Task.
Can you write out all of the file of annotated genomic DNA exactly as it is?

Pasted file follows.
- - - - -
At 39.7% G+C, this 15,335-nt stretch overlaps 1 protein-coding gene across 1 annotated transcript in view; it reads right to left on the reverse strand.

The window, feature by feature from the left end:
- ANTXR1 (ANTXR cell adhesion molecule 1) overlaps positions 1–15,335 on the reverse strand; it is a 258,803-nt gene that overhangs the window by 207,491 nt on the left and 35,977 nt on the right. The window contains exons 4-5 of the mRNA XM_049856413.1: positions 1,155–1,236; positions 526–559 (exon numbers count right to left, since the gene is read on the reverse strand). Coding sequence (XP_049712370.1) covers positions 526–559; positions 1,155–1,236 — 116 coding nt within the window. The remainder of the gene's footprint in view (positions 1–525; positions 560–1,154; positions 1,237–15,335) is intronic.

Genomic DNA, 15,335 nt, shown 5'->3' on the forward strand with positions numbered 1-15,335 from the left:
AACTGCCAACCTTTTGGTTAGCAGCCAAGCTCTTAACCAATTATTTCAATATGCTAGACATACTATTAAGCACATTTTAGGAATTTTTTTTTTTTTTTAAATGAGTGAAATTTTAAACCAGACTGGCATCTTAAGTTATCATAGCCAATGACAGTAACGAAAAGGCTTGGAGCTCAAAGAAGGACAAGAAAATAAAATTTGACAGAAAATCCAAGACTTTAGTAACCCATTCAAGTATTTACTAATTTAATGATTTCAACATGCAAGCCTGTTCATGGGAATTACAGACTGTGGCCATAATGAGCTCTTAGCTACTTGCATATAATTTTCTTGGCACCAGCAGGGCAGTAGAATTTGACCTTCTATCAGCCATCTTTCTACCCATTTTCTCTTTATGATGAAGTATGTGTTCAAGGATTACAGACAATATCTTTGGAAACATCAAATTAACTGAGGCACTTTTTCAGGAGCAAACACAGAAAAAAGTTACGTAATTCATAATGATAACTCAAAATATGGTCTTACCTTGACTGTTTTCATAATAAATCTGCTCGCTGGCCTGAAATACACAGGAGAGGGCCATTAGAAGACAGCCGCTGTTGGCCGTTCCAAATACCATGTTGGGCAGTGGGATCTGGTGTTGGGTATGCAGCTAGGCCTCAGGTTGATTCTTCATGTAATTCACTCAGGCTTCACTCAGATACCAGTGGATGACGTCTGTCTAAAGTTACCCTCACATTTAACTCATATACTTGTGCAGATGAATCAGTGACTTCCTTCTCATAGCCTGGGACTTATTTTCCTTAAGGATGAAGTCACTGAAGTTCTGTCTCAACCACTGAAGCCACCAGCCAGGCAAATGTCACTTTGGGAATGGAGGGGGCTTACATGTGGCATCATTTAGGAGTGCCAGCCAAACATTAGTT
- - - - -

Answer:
At 39.7% G+C, this 15,335-nt stretch overlaps 1 protein-coding gene across 1 annotated transcript in view; it reads right to left on the reverse strand.

The window, feature by feature from the left end:
- ANTXR1 (ANTXR cell adhesion molecule 1) overlaps positions 1–15,335 on the reverse strand; it is a 258,803-nt gene that overhangs the window by 207,491 nt on the left and 35,977 nt on the right. The window contains exons 4-5 of the mRNA XM_049856413.1: positions 1,155–1,236; positions 526–559 (exon numbers count right to left, since the gene is read on the reverse strand). Coding sequence (XP_049712370.1) covers positions 526–559; positions 1,155–1,236 — 116 coding nt within the window. The remainder of the gene's footprint in view (positions 1–525; positions 560–1,154; positions 1,237–15,335) is intronic.

Genomic DNA, 15,335 nt, shown 5'->3' on the forward strand with positions numbered 1-15,335 from the left:
AACTGCCAACCTTTTGGTTAGCAGCCAAGCTCTTAACCAATTATTTCAATATGCTAGACATACTATTAAGCACATTTTAGGAATTTTTTTTTTTTTTTAAATGAGTGAAATTTTAAACCAGACTGGCATCTTAAGTTATCATAGCCAATGACAGTAACGAAAAGGCTTGGAGCTCAAAGAAGGACAAGAAAATAAAATTTGACAGAAAATCCAAGACTTTAGTAACCCATTCAAGTATTTACTAATTTAATGATTTCAACATGCAAGCCTGTTCATGGGAATTACAGACTGTGGCCATAATGAGCTCTTAGCTACTTGCATATAATTTTCTTGGCACCAGCAGGGCAGTAGAATTTGACCTTCTATCAGCCATCTTTCTACCCATTTTCTCTTTATGATGAAGTATGTGTTCAAGGATTACAGACAATATCTTTGGAAACATCAAATTAACTGAGGCACTTTTTCAGGAGCAAACACAGAAAAAAGTTACGTAATTCATAATGATAACTCAAAATATGGTCTTACCTTGACTGTTTTCATAATAAATCTGCTCGCTGGCCTGAAATACACAGGAGAGGGCCATTAGAAGACAGCCGCTGTTGGCCGTTCCAAATACCATGTTGGGCAGTGGGATCTGGTGTTGGGTATGCAGCTAGGCCTCAGGTTGATTCTTCATGTAATTCACTCAGGCTTCACTCAGATACCAGTGGATGACGTCTGTCTAAAGTTACCCTCACATTTAACTCATATACTTGTGCAGATGAATCAGTGACTTCCTTCTCATAGCCTGGGACTTATTTTCCTTAAGGATGAAGTCACTGAAGTTCTGTCTCAACCACTGAAGCCACCAGCCAGGCAAATGTCACTTTGGGAATGGAGGGGGCTTACATGTGGCATCATTTAGGAGTGCCAGCCAAACATTAGTT